Maine Court Records
What Do You Do if You Are On Trial For a Crime in Maine?
The process of criminal procedure in Maine is relatively straightforward, although there are nuances. Upon making a complaint, the clerk issues a warrant for the defendant’s arrest. Law enforcement officers execute the warrant and the defendant into custody. During the arrest, the officer must inform the defendant of the right to an attorney which is almost indispensable in a criminal case. If the defendant has an attorney, he or she shall have the opportunity to contact the attorney. Otherwise, the court shall provide one. Following the arrest, the defendant will be required to make an initial court appearance no later than 48 hours after arrest. Simultaneously, law enforcement and the court shall create and maintain records of the arrest and subsequent actions in the case. Arrest records are publicly available but do not provide definitive proof of guilt.
Records that are considered public may be accessible from some third-party websites. The websites often make searching for records simple, as they are unrestricted by geographic location, and search engines on these sites may help when starting a search for specific or multiple records. To begin using such a search engine on a third party or government website, interested parties usually must provide:
- The name of the person involved in the record, unless said person is a juvenile
- The location or assumed location of the record or person such as the city, county, or state
Third-party sites are independent of government sources and are not sponsored by these government agencies. Because of this, record availability on third-party sites may vary.
What Percentage of Criminal Cases Goes to Trial in Maine?
According to Maine Courts Statistics, about 48,000 cases were filed in criminal dockets across the state in 2019. A plea deal resolved about 90% of these. More often than not, criminal cases do not go to a trial for various reasons. In the face of overwhelming evidence, the offender may opt to admit guilt, and the court will impose the appropriate penalties. Other times, the prosecuting team and the defense team will arrive at a plea bargain.
When Does a Criminal Defendant Have The Right to a Trial?
The right to trial is a fundamental tenet of the criminal justice system. After arraignment and if both sides fail to arrive at a plea deal, the criminal defendant has the right to demand a speedy and public trial before a jury. Thus, to ensure that justice is swift, the Maine criminal justice system provides that defendants go to court as soon as possible—as the court prioritizes criminal trials over civil trials.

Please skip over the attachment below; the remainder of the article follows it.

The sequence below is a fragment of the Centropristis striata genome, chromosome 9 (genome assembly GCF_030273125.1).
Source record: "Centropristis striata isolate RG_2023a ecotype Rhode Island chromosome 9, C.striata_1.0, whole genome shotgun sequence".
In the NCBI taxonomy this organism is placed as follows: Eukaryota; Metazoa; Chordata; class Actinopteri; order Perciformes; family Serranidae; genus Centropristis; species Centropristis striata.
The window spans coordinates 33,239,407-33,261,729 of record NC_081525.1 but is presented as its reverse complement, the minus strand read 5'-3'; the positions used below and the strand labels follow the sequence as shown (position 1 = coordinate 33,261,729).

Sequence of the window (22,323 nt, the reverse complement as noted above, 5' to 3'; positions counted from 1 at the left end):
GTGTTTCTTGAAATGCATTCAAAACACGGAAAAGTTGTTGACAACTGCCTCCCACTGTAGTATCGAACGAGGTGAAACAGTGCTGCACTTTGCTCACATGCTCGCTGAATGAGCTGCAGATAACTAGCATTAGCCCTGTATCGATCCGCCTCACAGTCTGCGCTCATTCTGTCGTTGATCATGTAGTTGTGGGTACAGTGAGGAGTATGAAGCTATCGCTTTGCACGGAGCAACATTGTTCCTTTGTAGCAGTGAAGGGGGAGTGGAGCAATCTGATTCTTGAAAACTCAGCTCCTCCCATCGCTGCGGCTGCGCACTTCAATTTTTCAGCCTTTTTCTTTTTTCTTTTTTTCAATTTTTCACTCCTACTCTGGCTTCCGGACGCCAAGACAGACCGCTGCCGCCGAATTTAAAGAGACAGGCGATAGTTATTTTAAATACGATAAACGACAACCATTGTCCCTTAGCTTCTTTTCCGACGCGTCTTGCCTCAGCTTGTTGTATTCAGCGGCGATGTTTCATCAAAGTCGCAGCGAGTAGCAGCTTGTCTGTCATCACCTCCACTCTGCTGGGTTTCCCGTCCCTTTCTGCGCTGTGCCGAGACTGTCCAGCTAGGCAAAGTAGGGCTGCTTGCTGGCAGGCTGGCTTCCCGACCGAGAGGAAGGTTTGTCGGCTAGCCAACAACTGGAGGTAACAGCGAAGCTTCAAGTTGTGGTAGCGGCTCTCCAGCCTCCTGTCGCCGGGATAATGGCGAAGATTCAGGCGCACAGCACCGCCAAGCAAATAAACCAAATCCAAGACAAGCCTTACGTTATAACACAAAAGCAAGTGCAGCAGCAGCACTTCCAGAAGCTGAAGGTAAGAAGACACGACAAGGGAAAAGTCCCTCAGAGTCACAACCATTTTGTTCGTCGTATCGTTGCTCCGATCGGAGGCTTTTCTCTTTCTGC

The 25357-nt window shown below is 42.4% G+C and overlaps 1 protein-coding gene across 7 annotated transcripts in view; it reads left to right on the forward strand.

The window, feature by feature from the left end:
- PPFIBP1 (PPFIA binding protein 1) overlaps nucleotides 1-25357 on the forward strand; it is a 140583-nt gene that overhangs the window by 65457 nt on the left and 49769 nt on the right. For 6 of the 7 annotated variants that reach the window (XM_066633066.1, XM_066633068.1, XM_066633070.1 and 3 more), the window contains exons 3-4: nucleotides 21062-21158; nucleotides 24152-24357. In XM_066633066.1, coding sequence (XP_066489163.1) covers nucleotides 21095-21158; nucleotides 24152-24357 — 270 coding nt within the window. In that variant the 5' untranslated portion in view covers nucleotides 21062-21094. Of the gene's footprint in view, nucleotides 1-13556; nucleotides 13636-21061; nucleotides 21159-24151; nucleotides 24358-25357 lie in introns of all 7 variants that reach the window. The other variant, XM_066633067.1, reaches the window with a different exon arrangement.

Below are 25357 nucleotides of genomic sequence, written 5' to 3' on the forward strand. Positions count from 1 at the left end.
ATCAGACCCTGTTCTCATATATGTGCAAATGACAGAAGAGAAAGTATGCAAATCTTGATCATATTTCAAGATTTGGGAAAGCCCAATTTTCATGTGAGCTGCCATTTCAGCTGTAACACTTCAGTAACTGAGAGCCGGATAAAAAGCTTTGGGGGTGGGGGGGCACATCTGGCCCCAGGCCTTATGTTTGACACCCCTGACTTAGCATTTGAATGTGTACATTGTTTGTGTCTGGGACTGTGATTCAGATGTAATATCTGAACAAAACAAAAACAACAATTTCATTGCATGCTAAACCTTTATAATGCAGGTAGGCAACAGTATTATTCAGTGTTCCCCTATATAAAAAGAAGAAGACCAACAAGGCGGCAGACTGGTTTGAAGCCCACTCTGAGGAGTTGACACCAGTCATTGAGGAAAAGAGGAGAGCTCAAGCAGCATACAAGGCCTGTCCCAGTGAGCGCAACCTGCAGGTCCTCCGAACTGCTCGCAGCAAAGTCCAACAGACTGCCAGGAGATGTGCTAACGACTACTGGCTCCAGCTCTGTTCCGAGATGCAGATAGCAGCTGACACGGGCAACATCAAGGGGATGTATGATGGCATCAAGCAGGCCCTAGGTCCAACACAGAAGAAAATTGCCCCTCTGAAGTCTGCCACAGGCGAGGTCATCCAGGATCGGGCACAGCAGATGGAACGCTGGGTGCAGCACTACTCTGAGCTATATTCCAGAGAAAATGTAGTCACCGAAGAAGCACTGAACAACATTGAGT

What Are the Stages of a Criminal Trial in Maine?
The stages of a criminal trial in Maine are case-specific, and it is not unusual for a case to go through several stages. A typical criminal trial in Maine goes through eight (8) stages:
- Arrest and Bail
- Complaint & Indictment
- Negotiation of Plea
- Dispositional Hearing
How Long Does it Take For a Case to Go to Trial in Maine?
Criminal trials begin within 70 days, according to Maine’s speedy trial plan. Statutorily, all criminal defendants have the right to a speedy and public trial in Maine. Depending on the nature of the case and the offender’s status, a case proceeds to an arraignment within days to several weeks.
The Maine criminal justice system sets a preference for criminal proceedings over civil proceedings. However, when a criminal case eventually goes to trial, it may go on for several months and even years.
Nevertheless, it is essential to know that Maine sets statutes of limitation on the window of prosecution of a crime. The time limit for felonies ranges from six (6) years to indefinite term in murder cases. On the other hand, the time limit for misdemeanors ranges from one (1) to three (3) years, with the law granting a five-year extension in particular circumstances.
What Happens When a Court Case Goes to Trial in Maine?
Criminal trial proceedings follow the Maine Rules of Unified Criminal Procedure. Most cases generally end in a plea bargain and only proceed to trial when negotiations fail. Criminal trials in Maine go through four stages viz: